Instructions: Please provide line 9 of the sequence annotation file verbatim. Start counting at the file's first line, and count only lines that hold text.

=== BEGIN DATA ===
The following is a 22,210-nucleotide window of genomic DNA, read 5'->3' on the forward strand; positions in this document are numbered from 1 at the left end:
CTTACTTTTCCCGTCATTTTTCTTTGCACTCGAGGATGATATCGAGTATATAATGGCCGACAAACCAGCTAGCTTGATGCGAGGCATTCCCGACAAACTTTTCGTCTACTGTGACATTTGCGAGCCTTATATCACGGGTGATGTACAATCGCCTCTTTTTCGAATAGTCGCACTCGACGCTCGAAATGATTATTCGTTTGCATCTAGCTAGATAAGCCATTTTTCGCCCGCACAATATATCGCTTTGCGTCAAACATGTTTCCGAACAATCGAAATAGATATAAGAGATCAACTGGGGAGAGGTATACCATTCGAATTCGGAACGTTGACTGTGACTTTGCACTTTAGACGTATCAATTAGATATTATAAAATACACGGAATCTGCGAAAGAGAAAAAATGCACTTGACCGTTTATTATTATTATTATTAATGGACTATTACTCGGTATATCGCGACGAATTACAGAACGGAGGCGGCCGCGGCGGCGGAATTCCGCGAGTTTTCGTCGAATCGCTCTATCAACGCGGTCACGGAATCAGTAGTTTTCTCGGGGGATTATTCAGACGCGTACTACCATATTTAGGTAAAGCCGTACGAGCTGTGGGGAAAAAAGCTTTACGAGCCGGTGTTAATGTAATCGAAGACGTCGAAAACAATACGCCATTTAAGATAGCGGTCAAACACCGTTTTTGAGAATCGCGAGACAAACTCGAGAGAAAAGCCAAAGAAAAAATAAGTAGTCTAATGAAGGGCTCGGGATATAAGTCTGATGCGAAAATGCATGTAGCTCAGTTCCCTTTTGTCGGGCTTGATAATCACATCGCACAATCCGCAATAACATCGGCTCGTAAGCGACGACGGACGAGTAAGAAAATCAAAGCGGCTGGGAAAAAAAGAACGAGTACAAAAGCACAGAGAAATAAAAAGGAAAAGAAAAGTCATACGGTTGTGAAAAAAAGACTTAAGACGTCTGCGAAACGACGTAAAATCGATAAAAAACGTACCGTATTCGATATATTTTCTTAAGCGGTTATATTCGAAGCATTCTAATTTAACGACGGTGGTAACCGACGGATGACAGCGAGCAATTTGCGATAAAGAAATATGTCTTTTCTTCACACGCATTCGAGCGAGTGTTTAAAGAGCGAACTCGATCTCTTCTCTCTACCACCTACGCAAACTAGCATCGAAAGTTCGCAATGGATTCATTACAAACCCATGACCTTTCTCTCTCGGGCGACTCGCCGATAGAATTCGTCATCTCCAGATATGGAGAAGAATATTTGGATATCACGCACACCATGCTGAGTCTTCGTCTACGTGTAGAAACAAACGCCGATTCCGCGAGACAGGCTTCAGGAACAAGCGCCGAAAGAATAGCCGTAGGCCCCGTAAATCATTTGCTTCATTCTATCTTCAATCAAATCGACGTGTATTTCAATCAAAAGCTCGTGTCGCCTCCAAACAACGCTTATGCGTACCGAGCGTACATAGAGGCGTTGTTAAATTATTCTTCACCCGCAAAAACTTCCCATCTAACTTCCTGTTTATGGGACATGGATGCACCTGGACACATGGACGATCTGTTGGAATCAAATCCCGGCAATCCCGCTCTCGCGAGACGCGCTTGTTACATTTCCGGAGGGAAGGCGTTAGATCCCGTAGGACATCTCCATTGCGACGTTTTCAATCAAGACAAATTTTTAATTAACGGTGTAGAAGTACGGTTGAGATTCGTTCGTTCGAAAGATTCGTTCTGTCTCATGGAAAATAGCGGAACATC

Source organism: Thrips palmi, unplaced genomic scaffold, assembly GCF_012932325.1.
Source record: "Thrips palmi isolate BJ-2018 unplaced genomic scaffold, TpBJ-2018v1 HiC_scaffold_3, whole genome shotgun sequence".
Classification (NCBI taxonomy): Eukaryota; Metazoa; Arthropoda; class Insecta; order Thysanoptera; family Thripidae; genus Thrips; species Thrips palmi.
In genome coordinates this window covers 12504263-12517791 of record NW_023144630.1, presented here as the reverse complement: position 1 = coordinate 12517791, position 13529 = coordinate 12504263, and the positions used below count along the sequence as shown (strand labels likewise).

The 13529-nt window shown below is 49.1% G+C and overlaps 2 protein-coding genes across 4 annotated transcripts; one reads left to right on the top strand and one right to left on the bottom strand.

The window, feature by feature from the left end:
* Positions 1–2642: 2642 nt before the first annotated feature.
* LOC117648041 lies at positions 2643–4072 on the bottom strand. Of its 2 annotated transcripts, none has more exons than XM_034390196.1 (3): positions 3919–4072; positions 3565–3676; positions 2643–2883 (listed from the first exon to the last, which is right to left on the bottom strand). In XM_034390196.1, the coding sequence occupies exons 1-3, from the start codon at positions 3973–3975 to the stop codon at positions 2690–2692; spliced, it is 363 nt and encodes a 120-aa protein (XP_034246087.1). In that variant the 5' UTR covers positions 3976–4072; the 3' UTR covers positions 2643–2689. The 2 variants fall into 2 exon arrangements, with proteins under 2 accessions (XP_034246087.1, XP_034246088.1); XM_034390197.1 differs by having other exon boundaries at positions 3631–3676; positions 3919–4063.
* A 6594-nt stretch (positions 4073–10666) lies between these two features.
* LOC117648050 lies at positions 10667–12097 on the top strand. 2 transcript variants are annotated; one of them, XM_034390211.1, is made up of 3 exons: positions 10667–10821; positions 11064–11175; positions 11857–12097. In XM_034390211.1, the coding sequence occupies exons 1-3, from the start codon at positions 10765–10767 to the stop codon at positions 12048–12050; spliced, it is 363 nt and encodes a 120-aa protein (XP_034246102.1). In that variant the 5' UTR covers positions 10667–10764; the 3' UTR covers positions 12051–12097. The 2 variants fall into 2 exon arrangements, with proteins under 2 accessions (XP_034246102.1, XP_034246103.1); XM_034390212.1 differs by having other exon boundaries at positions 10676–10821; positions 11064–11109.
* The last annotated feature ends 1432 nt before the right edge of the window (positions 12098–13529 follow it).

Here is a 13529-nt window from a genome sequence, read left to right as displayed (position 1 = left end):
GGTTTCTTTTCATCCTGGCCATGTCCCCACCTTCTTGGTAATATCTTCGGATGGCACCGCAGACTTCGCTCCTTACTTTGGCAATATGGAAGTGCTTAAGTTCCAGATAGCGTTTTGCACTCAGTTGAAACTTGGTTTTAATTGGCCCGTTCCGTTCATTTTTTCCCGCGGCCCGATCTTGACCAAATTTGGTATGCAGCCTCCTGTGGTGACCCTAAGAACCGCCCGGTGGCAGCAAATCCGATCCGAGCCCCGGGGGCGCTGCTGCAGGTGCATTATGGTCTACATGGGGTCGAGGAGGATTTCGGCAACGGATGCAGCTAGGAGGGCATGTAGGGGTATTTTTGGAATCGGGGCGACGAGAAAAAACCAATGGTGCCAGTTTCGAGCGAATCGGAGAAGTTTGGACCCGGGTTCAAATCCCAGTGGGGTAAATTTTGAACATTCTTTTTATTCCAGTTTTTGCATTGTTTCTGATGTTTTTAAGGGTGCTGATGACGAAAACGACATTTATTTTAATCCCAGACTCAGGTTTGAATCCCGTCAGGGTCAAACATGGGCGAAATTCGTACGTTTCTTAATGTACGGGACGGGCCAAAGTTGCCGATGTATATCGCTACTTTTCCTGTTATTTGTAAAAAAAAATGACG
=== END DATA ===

* Positions 1–2642: 2642 nt before the first annotated feature.